Furthermore, there's the Fermi paradox: That intelligent life in the Universe has such a short interstellar window that it goes extinct before it finds anyone else. Any advanced interstellar civilization that peaks and declines - possibly in a drastic way - in the order of thousands of years would appear as a mere blip-flash event to the cosmos at large; a flare-up of radiometry and extra-solar traffic rendered too short, too small, and too insignificant by the vastness of space to be detectable by anyone. A space-faring species would need to be around for tens of millions of years before anything else might detect it. The one thing the Fermi paradox might be suggesting isn't that there is no life out there but rather that traveling and/or communicating through space is very, very hard.
2013-02-12 05:00:44 PM
1 votes:
I think the real problem with finding aliens is the time frame. Look, we've only been able to detect space signals (other than light) for about 50 years. That's nothing compared to Earth's timeline:

Earth formed some 4.5 billion years ago.
The first simple life forms developed about 4 billion years ago.
It took another 3 billion years for vertebrates to arise.
Two hundred million years later the first animals emerged from the sea onto land.
A hundred million years later dinosaurs appeared and dominated for yet another 150 million years.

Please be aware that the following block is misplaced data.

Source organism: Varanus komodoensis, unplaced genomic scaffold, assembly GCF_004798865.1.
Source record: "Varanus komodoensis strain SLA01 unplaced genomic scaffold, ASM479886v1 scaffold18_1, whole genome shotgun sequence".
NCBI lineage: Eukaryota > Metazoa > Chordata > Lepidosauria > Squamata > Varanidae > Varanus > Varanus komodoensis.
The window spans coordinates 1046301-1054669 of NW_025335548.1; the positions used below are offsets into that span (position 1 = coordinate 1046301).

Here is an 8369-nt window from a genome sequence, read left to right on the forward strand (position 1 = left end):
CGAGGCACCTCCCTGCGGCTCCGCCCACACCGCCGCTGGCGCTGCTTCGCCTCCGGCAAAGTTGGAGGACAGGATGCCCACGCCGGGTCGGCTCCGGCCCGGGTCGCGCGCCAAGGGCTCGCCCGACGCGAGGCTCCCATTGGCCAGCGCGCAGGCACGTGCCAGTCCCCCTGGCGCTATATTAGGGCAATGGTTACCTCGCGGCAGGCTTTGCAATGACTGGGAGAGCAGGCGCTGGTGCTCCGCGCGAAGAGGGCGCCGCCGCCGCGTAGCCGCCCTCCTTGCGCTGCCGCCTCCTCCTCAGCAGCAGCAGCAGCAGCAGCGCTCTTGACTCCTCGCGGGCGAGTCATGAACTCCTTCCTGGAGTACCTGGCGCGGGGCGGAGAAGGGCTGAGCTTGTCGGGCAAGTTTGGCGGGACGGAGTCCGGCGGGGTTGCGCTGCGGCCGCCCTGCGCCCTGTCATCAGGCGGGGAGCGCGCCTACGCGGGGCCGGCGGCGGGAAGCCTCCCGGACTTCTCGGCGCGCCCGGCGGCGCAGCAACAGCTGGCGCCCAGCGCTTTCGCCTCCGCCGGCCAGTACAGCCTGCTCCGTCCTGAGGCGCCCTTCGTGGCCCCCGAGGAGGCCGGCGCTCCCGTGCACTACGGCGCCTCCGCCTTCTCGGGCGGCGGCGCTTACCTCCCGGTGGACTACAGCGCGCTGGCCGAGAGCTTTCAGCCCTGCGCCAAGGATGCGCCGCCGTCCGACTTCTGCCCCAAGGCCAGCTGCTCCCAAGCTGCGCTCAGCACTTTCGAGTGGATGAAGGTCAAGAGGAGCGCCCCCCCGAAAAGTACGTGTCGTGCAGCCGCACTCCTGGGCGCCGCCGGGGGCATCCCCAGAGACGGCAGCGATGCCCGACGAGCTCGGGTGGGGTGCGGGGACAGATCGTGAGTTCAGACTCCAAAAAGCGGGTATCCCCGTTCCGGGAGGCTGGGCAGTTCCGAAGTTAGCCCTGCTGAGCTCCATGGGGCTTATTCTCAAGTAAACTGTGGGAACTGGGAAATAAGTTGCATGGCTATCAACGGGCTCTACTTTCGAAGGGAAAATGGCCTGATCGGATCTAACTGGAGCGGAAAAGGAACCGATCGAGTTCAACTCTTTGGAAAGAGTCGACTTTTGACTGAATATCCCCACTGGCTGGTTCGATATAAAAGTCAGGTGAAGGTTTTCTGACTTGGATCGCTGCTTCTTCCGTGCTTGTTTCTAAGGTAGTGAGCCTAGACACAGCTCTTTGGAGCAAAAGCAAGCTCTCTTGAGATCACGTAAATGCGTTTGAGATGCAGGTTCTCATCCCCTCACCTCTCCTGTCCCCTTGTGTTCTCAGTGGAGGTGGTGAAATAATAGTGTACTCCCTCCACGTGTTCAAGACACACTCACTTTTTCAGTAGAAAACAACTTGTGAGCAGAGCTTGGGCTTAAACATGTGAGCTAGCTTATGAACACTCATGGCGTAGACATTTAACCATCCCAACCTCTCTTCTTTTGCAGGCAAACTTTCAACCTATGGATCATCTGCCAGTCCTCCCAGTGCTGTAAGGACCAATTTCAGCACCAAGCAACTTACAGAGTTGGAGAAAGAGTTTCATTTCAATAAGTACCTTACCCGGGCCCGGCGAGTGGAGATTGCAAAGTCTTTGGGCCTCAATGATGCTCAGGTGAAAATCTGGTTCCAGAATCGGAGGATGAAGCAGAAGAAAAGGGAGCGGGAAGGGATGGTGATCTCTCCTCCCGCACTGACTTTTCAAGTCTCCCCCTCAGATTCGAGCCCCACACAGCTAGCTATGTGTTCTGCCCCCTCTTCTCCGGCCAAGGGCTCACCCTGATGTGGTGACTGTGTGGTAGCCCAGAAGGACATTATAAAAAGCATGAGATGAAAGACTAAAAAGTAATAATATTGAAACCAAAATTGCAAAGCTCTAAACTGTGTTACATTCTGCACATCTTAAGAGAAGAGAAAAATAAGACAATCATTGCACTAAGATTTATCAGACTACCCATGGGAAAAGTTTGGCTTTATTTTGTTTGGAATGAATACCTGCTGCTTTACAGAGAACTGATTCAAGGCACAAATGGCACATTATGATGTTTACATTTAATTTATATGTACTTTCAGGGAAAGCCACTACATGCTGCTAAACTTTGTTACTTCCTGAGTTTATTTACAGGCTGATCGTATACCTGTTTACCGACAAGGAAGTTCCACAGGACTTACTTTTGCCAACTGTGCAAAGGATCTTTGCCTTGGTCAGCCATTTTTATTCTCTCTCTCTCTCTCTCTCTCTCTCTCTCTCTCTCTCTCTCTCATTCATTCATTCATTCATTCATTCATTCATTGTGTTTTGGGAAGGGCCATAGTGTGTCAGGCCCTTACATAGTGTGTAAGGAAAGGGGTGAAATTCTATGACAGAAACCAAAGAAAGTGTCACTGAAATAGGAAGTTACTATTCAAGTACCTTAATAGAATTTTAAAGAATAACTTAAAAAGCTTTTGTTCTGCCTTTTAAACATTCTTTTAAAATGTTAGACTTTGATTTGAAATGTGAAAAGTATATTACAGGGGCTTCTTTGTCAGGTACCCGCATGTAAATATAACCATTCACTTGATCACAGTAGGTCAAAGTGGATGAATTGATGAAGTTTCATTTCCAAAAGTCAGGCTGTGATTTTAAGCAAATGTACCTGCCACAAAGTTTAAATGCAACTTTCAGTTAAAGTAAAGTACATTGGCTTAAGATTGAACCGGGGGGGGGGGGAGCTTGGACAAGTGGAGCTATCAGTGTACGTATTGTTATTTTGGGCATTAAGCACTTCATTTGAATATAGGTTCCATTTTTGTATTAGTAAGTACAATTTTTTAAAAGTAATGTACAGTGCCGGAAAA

The first mammals appeared about 65 million years ago, taking 60 million years to evolve the earliest humans.
The first modern humans developed about 100,000 years ago.
The Iron Age started about 3000 years ago.
The first high powered transmissions left Earth 75 years ago (detectable only a few tens of light years away).
Two years ago astronomers spent all of 3 months looking at 82 stars for signs of life...without success.
Today Farkistan erupts in outrage because we haven't found anyone else out there.

Fark me to tears.
2013-02-12 03:31:46 PM
1 votes:

Tanukis_Parachute: so does this mean i can uninstall the little seti project app from my windows 95 computers?


If you don't look, you don't find. Of what use is a Windows 95 computer, if not for doing long, slow busy work while you use your good computer to play video games and download pron faster than you could have believed possible five years ago? We've got way too much obsolete or aging technology to junk it all safely and profitably. Might as well use it for public goods.